Photography has been for me an exercise of instinct. I follow what draws my eye so that I can discern why I like what I like, and through that, compose who I am becoming (always in progress). My writing then follows. Being a visual thinker, images and aesthetics are at the forefront of my practice.

This practice has been meditative. It’s been a journey into my own personal history – a childhood that was feverishly documented by a set of parents who both loved to take photographs, videos, and recordings in order to create stories to build the worlds that they wanted to live in. Photos from my childhood read like myths: legends made of curated facts that needn’t be true, but are nevertheless powerful. Sometimes I can barely remember where certain photos come from, but the feelings that they evoke, of how my mother wanted our family to fit the picture perfect ideal that she had dreamed, they still emanate from the glossy photo paper.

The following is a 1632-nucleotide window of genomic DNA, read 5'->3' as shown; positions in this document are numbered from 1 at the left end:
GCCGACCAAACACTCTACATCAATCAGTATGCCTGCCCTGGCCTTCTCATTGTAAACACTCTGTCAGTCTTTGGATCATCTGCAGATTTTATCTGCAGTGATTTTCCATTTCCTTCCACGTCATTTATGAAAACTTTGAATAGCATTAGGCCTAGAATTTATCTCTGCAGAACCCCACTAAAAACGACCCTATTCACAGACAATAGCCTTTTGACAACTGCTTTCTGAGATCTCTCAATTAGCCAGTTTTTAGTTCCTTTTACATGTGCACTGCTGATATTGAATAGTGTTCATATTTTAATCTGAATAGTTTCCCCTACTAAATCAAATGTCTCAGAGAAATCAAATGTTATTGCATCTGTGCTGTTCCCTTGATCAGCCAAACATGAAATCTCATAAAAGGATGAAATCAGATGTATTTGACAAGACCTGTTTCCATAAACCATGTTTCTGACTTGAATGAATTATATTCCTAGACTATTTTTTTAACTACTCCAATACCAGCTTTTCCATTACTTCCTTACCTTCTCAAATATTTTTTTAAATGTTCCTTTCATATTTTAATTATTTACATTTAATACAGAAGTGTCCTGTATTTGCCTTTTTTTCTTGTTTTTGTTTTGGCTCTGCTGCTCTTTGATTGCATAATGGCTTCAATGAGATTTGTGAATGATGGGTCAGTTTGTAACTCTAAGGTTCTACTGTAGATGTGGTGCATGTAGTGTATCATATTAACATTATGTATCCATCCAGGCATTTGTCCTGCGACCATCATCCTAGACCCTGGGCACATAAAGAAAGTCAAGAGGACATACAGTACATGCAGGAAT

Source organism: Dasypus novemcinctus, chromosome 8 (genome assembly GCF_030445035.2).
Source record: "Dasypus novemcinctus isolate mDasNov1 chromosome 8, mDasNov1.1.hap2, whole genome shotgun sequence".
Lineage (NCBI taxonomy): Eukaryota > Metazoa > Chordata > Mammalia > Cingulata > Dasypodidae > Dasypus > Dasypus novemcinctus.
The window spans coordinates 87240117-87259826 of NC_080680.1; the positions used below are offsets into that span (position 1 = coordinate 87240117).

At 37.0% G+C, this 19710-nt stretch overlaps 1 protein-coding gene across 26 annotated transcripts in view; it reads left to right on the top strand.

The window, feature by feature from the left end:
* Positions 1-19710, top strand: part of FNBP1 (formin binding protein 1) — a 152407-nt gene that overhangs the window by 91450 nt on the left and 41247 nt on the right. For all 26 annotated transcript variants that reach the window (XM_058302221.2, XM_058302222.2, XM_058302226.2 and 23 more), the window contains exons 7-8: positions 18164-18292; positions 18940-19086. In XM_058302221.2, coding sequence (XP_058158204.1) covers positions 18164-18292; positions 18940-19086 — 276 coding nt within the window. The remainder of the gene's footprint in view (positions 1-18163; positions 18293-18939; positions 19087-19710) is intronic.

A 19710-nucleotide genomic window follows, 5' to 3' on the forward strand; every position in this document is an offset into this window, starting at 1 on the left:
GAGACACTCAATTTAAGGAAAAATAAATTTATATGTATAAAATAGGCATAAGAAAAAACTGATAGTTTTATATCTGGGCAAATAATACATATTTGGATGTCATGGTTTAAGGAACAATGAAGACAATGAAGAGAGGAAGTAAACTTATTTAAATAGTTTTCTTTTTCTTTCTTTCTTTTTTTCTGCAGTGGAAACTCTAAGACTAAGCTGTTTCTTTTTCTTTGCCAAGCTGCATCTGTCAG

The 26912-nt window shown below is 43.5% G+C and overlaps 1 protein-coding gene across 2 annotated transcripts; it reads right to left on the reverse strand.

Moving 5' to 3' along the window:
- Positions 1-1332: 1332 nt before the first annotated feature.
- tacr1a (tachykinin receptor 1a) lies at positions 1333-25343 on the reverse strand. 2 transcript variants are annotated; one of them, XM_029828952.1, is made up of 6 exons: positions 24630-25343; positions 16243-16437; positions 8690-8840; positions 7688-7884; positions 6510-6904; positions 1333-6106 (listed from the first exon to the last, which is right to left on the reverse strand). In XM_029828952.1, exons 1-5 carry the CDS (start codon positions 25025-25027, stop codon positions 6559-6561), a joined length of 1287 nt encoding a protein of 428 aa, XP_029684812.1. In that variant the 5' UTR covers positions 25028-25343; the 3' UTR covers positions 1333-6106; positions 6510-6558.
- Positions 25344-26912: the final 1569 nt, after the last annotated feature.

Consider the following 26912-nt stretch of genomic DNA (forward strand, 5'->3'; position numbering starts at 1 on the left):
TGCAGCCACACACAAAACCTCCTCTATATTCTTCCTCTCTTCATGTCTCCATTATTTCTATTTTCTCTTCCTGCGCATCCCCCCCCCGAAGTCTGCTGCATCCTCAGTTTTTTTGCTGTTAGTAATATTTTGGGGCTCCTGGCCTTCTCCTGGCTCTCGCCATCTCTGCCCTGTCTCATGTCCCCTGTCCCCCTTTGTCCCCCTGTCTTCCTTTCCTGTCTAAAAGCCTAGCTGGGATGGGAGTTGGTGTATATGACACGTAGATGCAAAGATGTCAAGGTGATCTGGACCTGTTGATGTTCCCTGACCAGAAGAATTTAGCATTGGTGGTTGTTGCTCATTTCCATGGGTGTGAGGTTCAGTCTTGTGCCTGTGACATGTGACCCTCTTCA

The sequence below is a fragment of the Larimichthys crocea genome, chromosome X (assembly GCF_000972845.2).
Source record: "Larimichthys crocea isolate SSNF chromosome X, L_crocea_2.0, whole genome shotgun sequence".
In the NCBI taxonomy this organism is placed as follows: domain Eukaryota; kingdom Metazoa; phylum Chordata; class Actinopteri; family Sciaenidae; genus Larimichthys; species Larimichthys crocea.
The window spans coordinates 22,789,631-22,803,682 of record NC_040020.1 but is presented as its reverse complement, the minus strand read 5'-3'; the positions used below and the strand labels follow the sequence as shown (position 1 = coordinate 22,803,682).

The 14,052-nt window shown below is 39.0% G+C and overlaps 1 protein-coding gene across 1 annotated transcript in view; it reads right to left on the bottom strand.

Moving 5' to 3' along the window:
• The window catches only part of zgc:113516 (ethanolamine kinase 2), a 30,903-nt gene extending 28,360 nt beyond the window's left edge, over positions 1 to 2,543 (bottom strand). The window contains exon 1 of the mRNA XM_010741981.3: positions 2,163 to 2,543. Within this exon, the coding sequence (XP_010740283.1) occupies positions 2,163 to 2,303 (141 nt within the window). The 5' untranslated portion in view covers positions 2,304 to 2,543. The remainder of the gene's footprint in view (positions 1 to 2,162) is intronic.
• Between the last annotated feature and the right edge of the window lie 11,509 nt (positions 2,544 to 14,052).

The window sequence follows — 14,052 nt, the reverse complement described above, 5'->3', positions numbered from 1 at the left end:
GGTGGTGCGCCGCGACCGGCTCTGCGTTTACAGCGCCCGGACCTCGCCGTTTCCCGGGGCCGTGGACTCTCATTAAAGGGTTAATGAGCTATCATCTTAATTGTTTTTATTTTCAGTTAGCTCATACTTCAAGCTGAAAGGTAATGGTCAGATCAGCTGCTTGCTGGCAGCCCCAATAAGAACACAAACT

A year ago, whilst clearing out my childhood belongings, I found a large trunk full of various kinds of cameras that I had been gifted and acquired over the years. I had inherited the practices of my parents and hadn’t realised it. Soon after, I went out and bought another camera – my own, purchased with money that I had earned, for some of my own mythmaking.